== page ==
“Is it a Dandelion?” a friend asked. Not quite. It’s a High Altitude Balloon (HAB). Specifically, that’s the striking image of our Kaymont 1,200-gram weather balloon bursting 31.8km (over 100,000 feet) above ground at 3:29pm on 11th July 2015. That altitude … Continue reading →
The NASA Space Apps Challenge took place around the world on 20-21 April 2013. Suitably inspired by this global hackathon, I entered the challenge with a team of work mates. We decided to take on the Lego Rover challenge and set about creating a Lego robot with a difference – gesture control. We assembled a Lego Mindstorms NXT robot kit and hooked it up to a laptop PC with a Microsoft Kinect sensor. In a handful of hours we created “Claudia”, the gesture-controlled robot that can use her claw to collect garbage (in this case soft drink cans) – somewhat inspired by and resemblant of WALL-E.
It was great fun and we were delighted (and relieved) that our live on-stage demo worked. Thanks to Steve for his successful arm-waving!
At an IET talk on Raspberry Pi this week, I met someone who works on BloodhoundSSC – the awe-inspiring, faster-than-a-bullet, 1,000mph car project. Both Raspberry Pi and BloodhoundSSC are fantastic UK STEM education initiatives doing a great job of engaging geeks of all ages. Suitably inspired, I couldn’t resist paying homage with my Pi-powered light painting gizmo. Here’s the resulting living room geek art that celebrates these two UK technology icons. Hope you like!?
First handheld attempt at light painting with Raspberry Pi
Inspired by the amazing images and brilliant write-up by Phillip Burgess at Adafruit, I decided to give my Raspberry Pi something interesting and colourful to do – light painting. A happy day of geeking saw my brother and I pull together a wireless remote-controlled, battery-powered, Raspberry Pi light painting robot. It’s not perfect, but we think the initial results are pretty good for a day’s work and I thought I’d share some notes and photos in case anyone else is interested. Continue reading →
This morning, Apple Maps let me down badly on my way to a meeting. All I needed to do was look up a London postcode and find the nearest tube station. Simple. It’s something I’ve done many times using the Google-powered Maps app on my iPhone. But for Apple Maps (which replaced Google Maps in Apple’s recent iOS 6 update), this simple request was too much to ask.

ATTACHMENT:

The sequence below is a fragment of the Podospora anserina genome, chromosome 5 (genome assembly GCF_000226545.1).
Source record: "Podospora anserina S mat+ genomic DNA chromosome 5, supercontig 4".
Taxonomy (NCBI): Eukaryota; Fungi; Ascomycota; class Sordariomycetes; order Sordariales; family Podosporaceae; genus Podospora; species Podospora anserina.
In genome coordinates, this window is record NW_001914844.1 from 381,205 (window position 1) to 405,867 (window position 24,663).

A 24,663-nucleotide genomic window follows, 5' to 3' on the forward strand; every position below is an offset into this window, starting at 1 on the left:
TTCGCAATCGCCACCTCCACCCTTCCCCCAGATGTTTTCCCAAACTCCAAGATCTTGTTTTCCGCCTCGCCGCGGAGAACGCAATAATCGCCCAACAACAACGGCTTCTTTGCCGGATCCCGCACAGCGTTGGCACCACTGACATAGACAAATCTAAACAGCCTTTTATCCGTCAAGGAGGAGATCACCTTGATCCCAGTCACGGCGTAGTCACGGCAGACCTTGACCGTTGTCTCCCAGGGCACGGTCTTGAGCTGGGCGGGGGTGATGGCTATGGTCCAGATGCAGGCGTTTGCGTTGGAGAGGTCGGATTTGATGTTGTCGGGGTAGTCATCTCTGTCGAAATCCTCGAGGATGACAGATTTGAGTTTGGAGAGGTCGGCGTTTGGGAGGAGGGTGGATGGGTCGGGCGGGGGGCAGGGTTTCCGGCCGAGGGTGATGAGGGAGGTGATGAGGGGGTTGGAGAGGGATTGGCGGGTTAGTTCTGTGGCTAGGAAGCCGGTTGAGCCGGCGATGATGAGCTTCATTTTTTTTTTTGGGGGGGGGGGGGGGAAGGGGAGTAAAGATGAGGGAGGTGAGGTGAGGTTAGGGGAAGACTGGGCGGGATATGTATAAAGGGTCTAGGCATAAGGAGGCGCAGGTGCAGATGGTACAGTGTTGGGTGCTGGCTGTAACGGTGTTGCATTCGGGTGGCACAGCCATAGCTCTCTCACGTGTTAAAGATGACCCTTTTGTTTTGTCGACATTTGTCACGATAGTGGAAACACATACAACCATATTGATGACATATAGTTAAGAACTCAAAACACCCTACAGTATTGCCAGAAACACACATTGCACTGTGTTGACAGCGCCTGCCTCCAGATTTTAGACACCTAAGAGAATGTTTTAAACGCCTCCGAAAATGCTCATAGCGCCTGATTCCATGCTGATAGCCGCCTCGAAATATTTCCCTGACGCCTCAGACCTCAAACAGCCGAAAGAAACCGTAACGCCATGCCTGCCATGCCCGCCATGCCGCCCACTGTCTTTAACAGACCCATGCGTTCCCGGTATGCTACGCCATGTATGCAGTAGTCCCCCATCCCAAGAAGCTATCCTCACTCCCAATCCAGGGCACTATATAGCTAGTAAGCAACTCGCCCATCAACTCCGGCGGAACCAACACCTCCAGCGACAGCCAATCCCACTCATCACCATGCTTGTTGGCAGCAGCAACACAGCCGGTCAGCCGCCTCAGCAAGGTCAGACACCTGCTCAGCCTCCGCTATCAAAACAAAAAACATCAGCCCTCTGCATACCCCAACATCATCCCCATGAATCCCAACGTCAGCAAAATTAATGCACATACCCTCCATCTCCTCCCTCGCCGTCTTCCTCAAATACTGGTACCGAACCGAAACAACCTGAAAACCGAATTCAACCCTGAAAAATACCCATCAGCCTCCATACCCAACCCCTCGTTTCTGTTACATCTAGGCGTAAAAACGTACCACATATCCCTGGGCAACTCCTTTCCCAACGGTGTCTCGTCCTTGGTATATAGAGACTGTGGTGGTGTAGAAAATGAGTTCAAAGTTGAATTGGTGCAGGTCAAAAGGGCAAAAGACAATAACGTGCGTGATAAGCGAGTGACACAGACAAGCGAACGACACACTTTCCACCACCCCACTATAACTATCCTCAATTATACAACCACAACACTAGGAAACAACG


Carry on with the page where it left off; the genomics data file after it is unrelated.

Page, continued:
Thankfully Google Maps came to the rescue (via web browser). Have a look at the screenshots below and witness the Apple Maps shambles.
How it should be – Google Maps clearly showed three named tube stations, with Tottenham Court Road closest to the pin (showing the result of my postcode search). Result. Continue reading →
Create a "cheat sheet" like this to let friends access your Wi-Fi easily
When friends come to visit, it’s increasingly handy to let them connect their smartphones and tablets to your Wi-Fi network. Whether they want to share amusing YouTube clips, download the latest and greatest apps/games you’ve been discussing or just access web and email, Wi-Fi usually makes it quicker than relying on the mobile phone network. There’s another benefit if they’ve got an iPhone/iPad and your house has an Apple TV as part of your audio/video setup. By connecting their Apple gadget to your network, they can beam their choice of music, videos or photos to your TV/hifi wirelessly using AirPlay. It’s really simple and makes media sharing much more immersive than passing someone’s iPhone or iPad around. Continue reading →
Usain Bolt was disqualified from the final of the 2011 World Championship 100m for one false start. The IAAF rules are now coming under fire for being too harsh, since they afford no latitude for accidental false starts.
The false start rule used to be more lenient. Historically, every athlete would receive a warning on their first false start and disqualification on their second. In 2003, the rule changed so that the first false start warning applied to the entire field rather than just the offending athlete. In 2010, warnings were eliminated entirely. Avoiding delay to TV schedules was a key driver for streamlining the rule, but I suspect that broadcasters would rather show “The Lightning” competing than have him disqualified on their account.
Recently did a ScrumMaster course at work. Best bit was building a LEGO city to practise agile development. Check out the photo of the city we built. 20 people, 4 self-organising teams of 5 people, 4 sprints of 11 minutes each. Great fun. And educational too!